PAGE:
Project Manager

Uber-organized, deadline driven and detailed oriented. The Project Manager is the primary interaction point with your implementation partner in planning and executing the project timeline. They are ensuring that the meetings are scheduled at times everyone can attend, the right people are in attendance at each meeting, taking notes on action items and assigning parties who are responsible for next steps with deadlines. This is your enforcer, ensuring that deliverables are being met and decision are being made by everyone involved.

System Administrator

The technology lead, your captain. They are learning the ins and outs of the system and becoming your super user for all aspects of the platform. During implementation they are gathering business requirements, assisting to translate those requirements to the implementation partner and taking the lead on the build out of the solutions. They are also taking the lead with a team of staff during User Acceptance Testing (UAT) to ensure that all systems are working as intended and identifying any bugs or hurdles prior to go-live. After go-live, your system admin transitions into your system owner for day-to-day maintenance, troubleshooting and enhancements.

Financial Administrator

While your System Admin will have a keen understanding of finance as it’s part of the larger system picture, having a key stakeholder from the accounting or finance department with a solid background in GAAP (Generally Accepted Accounting Principles) is crucial. From the start, this individual is the expert on financial procedures, revenue policies, and should be included in every phase of your project as finance is embedded in nearly every business unit and process.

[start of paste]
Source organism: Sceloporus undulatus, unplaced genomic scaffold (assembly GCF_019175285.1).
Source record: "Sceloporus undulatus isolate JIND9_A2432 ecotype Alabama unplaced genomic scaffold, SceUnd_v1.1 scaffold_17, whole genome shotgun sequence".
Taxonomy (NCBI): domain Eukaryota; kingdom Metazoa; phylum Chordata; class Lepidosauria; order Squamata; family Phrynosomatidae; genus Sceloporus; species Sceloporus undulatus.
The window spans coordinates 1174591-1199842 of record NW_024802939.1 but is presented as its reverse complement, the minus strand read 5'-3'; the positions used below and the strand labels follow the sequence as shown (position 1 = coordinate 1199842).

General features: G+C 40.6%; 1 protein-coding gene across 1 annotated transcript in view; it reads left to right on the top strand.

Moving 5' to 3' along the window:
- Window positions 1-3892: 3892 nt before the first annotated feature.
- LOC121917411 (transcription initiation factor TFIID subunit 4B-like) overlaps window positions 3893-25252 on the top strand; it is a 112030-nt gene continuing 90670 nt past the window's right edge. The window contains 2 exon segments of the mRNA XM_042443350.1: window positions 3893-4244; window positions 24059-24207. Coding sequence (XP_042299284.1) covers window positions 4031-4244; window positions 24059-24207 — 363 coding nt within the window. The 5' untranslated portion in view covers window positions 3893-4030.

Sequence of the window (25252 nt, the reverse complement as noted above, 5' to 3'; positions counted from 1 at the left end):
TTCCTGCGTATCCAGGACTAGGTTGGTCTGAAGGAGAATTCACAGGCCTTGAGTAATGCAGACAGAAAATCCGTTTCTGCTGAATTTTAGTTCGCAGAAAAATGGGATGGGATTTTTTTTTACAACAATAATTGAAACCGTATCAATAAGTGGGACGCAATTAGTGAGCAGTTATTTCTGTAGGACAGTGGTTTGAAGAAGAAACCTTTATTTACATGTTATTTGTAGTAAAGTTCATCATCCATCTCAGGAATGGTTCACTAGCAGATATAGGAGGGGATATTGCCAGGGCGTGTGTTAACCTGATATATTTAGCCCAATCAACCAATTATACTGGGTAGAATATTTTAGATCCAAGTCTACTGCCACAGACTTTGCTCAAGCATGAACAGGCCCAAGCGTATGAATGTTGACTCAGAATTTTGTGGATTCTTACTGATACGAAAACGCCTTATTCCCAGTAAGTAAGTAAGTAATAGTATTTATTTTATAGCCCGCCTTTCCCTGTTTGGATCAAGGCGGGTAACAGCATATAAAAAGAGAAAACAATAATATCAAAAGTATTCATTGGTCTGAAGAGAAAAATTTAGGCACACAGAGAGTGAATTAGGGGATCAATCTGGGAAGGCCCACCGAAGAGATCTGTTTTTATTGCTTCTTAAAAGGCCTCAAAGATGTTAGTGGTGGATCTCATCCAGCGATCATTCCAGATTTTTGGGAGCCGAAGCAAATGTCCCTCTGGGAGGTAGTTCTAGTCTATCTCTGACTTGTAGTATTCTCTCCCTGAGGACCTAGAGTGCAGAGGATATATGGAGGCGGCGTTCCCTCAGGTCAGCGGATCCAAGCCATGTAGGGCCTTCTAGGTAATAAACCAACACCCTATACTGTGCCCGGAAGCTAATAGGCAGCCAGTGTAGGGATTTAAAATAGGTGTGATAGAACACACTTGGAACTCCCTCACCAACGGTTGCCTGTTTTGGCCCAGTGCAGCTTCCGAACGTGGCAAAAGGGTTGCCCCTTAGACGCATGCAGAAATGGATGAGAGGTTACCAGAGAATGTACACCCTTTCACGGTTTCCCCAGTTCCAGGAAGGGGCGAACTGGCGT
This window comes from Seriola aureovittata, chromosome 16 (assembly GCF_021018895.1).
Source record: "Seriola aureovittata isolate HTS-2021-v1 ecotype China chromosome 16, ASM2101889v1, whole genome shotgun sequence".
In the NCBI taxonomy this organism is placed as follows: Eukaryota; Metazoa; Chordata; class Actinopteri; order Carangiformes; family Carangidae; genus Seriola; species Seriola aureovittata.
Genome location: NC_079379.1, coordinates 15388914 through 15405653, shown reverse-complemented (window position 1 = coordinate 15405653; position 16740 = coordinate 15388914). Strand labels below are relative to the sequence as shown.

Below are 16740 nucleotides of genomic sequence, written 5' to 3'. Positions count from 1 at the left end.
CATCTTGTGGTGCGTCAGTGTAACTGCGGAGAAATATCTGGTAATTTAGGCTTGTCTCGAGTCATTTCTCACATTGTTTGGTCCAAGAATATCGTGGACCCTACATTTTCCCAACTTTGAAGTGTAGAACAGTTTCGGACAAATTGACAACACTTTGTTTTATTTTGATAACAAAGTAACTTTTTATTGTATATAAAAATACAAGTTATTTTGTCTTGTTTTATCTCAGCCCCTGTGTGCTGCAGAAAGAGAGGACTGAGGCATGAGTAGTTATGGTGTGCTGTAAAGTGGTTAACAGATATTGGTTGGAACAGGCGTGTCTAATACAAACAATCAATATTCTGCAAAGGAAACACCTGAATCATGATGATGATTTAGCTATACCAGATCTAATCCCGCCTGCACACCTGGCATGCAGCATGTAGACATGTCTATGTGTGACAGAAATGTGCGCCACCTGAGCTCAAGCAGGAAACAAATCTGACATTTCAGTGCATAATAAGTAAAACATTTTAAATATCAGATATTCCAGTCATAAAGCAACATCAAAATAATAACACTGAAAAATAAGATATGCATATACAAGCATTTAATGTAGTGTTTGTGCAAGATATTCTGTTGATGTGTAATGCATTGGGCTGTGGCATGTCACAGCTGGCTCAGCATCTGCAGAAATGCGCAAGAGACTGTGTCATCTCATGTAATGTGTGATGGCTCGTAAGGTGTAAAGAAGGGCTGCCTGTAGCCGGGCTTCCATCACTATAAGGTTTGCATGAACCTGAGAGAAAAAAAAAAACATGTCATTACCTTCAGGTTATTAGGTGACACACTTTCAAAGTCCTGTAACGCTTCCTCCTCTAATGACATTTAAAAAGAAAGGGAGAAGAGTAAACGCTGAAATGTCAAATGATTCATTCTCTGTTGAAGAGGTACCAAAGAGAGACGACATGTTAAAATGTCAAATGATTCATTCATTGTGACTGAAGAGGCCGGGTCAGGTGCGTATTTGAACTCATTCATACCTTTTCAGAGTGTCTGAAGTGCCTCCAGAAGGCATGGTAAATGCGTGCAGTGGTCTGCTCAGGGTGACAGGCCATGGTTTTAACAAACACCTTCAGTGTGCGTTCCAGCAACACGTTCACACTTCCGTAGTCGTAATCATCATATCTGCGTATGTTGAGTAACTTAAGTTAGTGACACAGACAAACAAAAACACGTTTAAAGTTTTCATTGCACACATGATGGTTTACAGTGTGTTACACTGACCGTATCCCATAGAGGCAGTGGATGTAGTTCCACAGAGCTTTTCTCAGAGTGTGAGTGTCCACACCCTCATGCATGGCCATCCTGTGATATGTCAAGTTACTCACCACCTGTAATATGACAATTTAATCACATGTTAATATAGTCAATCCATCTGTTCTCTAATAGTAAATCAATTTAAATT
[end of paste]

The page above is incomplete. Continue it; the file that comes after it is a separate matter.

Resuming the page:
Salesforce Business Analyst

While your system admin is focused on the system as it sits today, your Business Analyst role is writing the playbook - planning forward on how the system is going to evolve and grow to meet future business needs. In some orgs, this can also fall within the purview of the Executive Sponsor. This individual will have a keen awareness of business operations, understand current challenges and always thinking about how to use the system to reduce friction points in the future.

Departmental Experts/Super Users

Each of your departments are going to use the system in different ways with respective interests and value propositions. Be sure to provide these folks (your fan base!) a forum to become your feedback loop on the successes and challenges with the system. Regular feedback from finance, camp, program staff, early childhood school, membership, administration teams and others will provide the critical information about adoption and user experience that will help you to evolve your system going forward. At Traction Rec, we love to work with great teams and have fun while we do it. Creative team names, themed shirts and public recognition of the efforts make the long days that much easier, so have fun with it!

Empowering your nonprofit's tech future beyond the CRM system

A CRM system is more than just a piece of technology—it's a stepping stone toward achieving your strategic vision. By centering this transition on your team, and keeping the unique needs of your nonprofit community center at the forefront, you're laying the groundwork for a successful technological transformation within your organization.

Remember, your future is not just about what you implement, but how you implement it—with strategic planning, the right team, and an all-encompassing vision for success.

This article is just the beginning of our in-depth series on the pillars of successful digital transformation: people, processes, and technology. Keep reading, Crafting your digital strategy: A blueprint for YMCAs and nonprofits and Maximizing impact: A technology roadmap for your YMCA's success.